When the bell has finished I descend the stairs, a brief waif in the eye of glass that hangs on the downstairs wall. The clock ticks with its pendulum, keeping time; my feet in their neat red shoes count the way down.
The sitting-room door is wide open. I go in: so far no one else is here. I don’t sit, but take my place, kneeling, near the chair with the footstool where Serena Joy will shortly enthrone herself, leaning on her cane while she lowers herself down. Possibly she’ll put a hand on my shoulder, to steady herself, as if I’m a piece of furniture. She’s done it before.
The sitting room would once have been called a drawing room, perhaps; then a living room. Or maybe it’s a parlour, the kind with a spider and flies. But now it’s officially a sitting room, because that’s what is done in it, by some. For others there’s standing room only. The posture of the body is important, here and now: minor discomforts are instructive.
The sitting room is subdued, symmetrical; it’s one of the shapes money takes when it freezes. Money has trickled through this room for years and years, as if through an underground cavern, crusting and hardening like stalactites into these forms. Mutely the varied surfaces present themselves: the dusk-rose velvet of the drawn drapes, the gloss of the matching chairs, eighteenth century, the cow’s-tongue hush of the tufted Chinese rug on the floor, with its peach-pink peonies, the suave leather of the Commander’s chair, the glint of brass on the box beside it.
The rug is authentic. Some things in this room are authentic, some are not. For instance, two paintings, both of women, one on either side of the fireplace. Both wear dark dresses, like the ones in the old church, though of a later date. The paintings are possibly authentic. I suspect that when Serena Joy acquired them, after it became obvious to her that she’d have to redirect her energies into something convincingly domestic, she had the intention of passing them off as ancestors. Or maybe they were in the house when the Commander bought it. There’s no way of knowing such things. In any case, there they hang, their backs and mouths stiff, their breasts constricted, their faces pinched, their caps starched, their skin greyish-white, guarding the room with their narrowed eyes.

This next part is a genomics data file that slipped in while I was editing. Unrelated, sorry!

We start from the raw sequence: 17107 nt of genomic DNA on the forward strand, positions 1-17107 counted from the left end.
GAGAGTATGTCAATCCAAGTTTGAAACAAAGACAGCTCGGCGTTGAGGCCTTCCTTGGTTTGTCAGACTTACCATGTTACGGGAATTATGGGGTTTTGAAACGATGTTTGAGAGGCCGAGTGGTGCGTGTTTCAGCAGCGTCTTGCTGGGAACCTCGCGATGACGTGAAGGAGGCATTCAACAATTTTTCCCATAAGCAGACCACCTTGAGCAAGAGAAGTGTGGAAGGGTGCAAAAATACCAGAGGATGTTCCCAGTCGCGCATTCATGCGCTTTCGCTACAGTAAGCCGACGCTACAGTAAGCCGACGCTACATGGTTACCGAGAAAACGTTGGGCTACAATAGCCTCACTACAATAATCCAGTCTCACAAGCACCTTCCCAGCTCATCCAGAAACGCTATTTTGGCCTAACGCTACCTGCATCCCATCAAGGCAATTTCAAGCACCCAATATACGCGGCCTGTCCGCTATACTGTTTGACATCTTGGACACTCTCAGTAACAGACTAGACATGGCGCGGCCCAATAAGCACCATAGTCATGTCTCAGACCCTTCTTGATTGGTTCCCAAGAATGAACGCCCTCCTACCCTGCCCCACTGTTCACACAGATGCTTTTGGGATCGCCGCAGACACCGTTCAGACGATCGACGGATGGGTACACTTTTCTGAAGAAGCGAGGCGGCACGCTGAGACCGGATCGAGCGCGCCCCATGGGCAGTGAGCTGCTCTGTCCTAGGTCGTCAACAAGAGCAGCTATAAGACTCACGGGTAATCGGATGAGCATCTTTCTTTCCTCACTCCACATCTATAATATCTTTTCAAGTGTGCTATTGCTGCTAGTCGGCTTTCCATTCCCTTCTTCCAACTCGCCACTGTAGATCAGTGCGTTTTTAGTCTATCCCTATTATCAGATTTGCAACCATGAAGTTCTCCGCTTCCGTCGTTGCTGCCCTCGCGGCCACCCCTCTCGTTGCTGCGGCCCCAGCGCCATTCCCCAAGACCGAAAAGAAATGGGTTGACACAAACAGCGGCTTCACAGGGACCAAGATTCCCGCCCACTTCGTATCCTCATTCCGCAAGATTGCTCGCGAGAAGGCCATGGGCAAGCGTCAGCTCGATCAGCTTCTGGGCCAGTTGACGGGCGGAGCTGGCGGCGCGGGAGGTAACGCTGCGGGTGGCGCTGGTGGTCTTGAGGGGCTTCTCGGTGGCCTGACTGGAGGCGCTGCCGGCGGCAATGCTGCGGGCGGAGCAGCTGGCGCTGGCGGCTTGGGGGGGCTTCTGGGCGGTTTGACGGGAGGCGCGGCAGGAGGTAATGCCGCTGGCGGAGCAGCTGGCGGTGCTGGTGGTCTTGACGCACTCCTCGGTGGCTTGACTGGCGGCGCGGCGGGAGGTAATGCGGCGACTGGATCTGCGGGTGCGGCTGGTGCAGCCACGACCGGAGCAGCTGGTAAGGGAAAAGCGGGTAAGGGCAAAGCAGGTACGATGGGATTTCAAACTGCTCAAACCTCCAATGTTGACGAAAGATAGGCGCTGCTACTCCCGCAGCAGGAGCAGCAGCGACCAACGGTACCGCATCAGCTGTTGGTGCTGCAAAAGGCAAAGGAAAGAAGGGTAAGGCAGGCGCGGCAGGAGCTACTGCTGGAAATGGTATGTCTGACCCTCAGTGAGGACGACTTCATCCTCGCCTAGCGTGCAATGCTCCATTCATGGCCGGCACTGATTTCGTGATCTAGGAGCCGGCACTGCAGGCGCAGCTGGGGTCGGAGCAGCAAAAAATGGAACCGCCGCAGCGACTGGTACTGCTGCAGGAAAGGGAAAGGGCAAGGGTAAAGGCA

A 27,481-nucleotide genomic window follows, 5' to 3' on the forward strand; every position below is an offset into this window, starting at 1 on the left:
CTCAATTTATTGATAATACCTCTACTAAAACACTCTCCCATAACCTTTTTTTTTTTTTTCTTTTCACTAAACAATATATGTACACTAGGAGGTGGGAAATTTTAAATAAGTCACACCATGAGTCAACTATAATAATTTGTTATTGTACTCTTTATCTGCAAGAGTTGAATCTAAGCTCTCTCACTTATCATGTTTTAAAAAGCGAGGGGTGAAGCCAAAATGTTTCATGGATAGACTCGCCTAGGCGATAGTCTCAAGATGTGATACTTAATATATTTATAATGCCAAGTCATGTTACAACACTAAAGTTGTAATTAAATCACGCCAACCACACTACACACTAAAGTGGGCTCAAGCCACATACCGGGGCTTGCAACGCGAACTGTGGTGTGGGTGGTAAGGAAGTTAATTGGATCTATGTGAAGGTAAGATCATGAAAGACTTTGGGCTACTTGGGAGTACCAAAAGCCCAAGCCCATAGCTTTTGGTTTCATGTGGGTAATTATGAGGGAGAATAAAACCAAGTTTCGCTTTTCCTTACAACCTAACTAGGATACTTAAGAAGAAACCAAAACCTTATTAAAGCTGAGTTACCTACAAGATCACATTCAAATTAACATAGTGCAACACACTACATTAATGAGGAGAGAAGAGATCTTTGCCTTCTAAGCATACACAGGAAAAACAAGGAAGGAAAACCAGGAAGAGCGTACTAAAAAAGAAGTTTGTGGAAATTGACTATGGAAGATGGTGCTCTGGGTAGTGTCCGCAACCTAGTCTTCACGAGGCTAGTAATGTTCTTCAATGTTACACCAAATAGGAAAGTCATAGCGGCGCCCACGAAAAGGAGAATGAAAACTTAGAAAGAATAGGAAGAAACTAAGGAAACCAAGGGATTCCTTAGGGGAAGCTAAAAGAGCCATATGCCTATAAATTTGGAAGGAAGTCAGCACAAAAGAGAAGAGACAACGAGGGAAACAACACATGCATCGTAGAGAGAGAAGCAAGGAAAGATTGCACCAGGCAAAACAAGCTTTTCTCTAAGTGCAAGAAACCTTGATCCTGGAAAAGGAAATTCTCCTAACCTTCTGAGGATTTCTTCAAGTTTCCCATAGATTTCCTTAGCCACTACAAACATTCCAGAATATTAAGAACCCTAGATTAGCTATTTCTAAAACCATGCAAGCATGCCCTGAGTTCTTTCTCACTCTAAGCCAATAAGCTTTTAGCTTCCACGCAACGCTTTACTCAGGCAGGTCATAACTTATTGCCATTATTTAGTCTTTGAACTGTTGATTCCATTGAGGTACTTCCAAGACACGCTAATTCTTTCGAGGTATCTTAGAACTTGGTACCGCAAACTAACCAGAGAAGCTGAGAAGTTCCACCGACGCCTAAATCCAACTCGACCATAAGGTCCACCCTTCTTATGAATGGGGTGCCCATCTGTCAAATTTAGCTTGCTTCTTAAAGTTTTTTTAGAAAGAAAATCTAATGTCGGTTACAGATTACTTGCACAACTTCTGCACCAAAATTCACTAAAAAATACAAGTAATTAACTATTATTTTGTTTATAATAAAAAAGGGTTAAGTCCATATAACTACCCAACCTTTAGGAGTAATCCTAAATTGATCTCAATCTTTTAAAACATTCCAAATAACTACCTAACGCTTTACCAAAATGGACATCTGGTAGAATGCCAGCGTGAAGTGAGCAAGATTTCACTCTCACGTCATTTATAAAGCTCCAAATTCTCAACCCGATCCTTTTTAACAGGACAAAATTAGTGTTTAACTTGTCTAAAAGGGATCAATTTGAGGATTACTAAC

Between them, over the mantel, there’s an oval mirror, flanked by two pairs of silver candlesticks, with a white china Cupid centred between them, its arm around the neck of a lamb. The tastes of Serena Joy are a strange blend: hard lust for quality, soft sentimental cravings. There’s a dried flower arrangement on either end of the mantelpiece, and a vase of real daffodils on the polished marquetry end table beside the sofa.
The room smells of lemon oil, heavy cloth, fading daffodils, the leftover smells of cooking that have made their way from the kitchen or the dining room, and of Serena Joy’s perfume: Lily of the Valley. Perfume is a luxury, she must have some private source. I breathe it in, thinking I should appreciate it. It’s the scent of prepubescent girls, of the gifts young children used to give their mothers, for Mother’s Day; the smell of white cotton socks and white cotton petticoats, of dusting powder, of the innocence of female flesh not yet given over to hairiness and blood. It makes me feel slightly ill, as if I’m in a closed car on a hot muggy day with an older woman wearing too much face powder. This is what the sitting room is like, despite its elegance.
I would like to steal something from this room. I would like to take some small thing, the scrolled ashtray, the little silver pillbox from the mantel perhaps, or a dried flower: hide it in the folds of my dress or in my zippered sleeve, keep it there until this evening is over, secrete it in my room, under the bed, or in a shoe, or in a slit in the hard petit-point FAITH cushion. Every once in a while I would take it out and look at it. It would make me feel that I have power.
But such a feeling would be an illusion, and too risky. My hands stay where they are, folded in my lap. Thighs together, heels tucked underneath me, pressing up against my body. Head lowered. In my mouth there’s the taste of toothpaste: fake mint and plaster.
I wait, for the household to assemble. Household: that is what we are. The Commander is the head of the household. The house is what he holds. To have and to hold, till death do us part.